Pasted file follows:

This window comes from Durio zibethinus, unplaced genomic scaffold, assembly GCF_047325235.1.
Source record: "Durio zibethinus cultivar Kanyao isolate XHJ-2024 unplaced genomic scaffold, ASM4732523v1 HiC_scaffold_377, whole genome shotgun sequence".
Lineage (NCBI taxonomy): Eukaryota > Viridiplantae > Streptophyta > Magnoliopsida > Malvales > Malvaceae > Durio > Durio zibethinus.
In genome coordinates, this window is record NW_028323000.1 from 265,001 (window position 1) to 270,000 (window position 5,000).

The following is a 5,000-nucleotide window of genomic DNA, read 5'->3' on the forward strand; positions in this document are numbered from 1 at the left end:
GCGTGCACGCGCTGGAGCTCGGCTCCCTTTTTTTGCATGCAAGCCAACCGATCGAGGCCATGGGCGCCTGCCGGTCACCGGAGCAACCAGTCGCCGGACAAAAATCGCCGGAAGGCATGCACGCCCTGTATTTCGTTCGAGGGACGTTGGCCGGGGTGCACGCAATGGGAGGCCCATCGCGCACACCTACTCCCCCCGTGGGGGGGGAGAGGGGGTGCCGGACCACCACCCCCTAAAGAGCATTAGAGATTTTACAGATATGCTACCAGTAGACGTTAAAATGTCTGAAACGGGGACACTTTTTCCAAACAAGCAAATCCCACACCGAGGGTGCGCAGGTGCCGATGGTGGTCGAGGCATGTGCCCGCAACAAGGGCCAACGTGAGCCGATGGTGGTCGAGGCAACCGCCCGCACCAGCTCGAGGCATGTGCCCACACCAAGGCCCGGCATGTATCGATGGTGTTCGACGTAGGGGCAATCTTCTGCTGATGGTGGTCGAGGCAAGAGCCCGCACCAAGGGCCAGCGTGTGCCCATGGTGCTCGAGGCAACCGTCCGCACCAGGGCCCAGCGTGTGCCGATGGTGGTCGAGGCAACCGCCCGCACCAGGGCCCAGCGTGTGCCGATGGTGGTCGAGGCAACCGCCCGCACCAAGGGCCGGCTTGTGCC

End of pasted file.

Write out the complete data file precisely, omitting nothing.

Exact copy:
This window comes from Durio zibethinus, unplaced genomic scaffold, assembly GCF_047325235.1.
Source record: "Durio zibethinus cultivar Kanyao isolate XHJ-2024 unplaced genomic scaffold, ASM4732523v1 HiC_scaffold_377, whole genome shotgun sequence".
Lineage (NCBI taxonomy): Eukaryota > Viridiplantae > Streptophyta > Magnoliopsida > Malvales > Malvaceae > Durio > Durio zibethinus.
In genome coordinates, this window is record NW_028323000.1 from 265,001 (window position 1) to 270,000 (window position 5,000).

The following is a 5,000-nucleotide window of genomic DNA, read 5'->3' on the forward strand; positions in this document are numbered from 1 at the left end:
GCGTGCACGCGCTGGAGCTCGGCTCCCTTTTTTTGCATGCAAGCCAACCGATCGAGGCCATGGGCGCCTGCCGGTCACCGGAGCAACCAGTCGCCGGACAAAAATCGCCGGAAGGCATGCACGCCCTGTATTTCGTTCGAGGGACGTTGGCCGGGGTGCACGCAATGGGAGGCCCATCGCGCACACCTACTCCCCCCGTGGGGGGGGAGAGGGGGTGCCGGACCACCACCCCCTAAAGAGCATTAGAGATTTTACAGATATGCTACCAGTAGACGTTAAAATGTCTGAAACGGGGACACTTTTTCCAAACAAGCAAATCCCACACCGAGGGTGCGCAGGTGCCGATGGTGGTCGAGGCATGTGCCCGCAACAAGGGCCAACGTGAGCCGATGGTGGTCGAGGCAACCGCCCGCACCAGCTCGAGGCATGTGCCCACACCAAGGCCCGGCATGTATCGATGGTGTTCGACGTAGGGGCAATCTTCTGCTGATGGTGGTCGAGGCAAGAGCCCGCACCAAGGGCCAGCGTGTGCCCATGGTGCTCGAGGCAACCGTCCGCACCAGGGCCCAGCGTGTGCCGATGGTGGTCGAGGCAACCGCCCGCACCAGGGCCCAGCGTGTGCCGATGGTGGTCGAGGCAACCGCCCGCACCAAGGGCCGGCTTGTGCC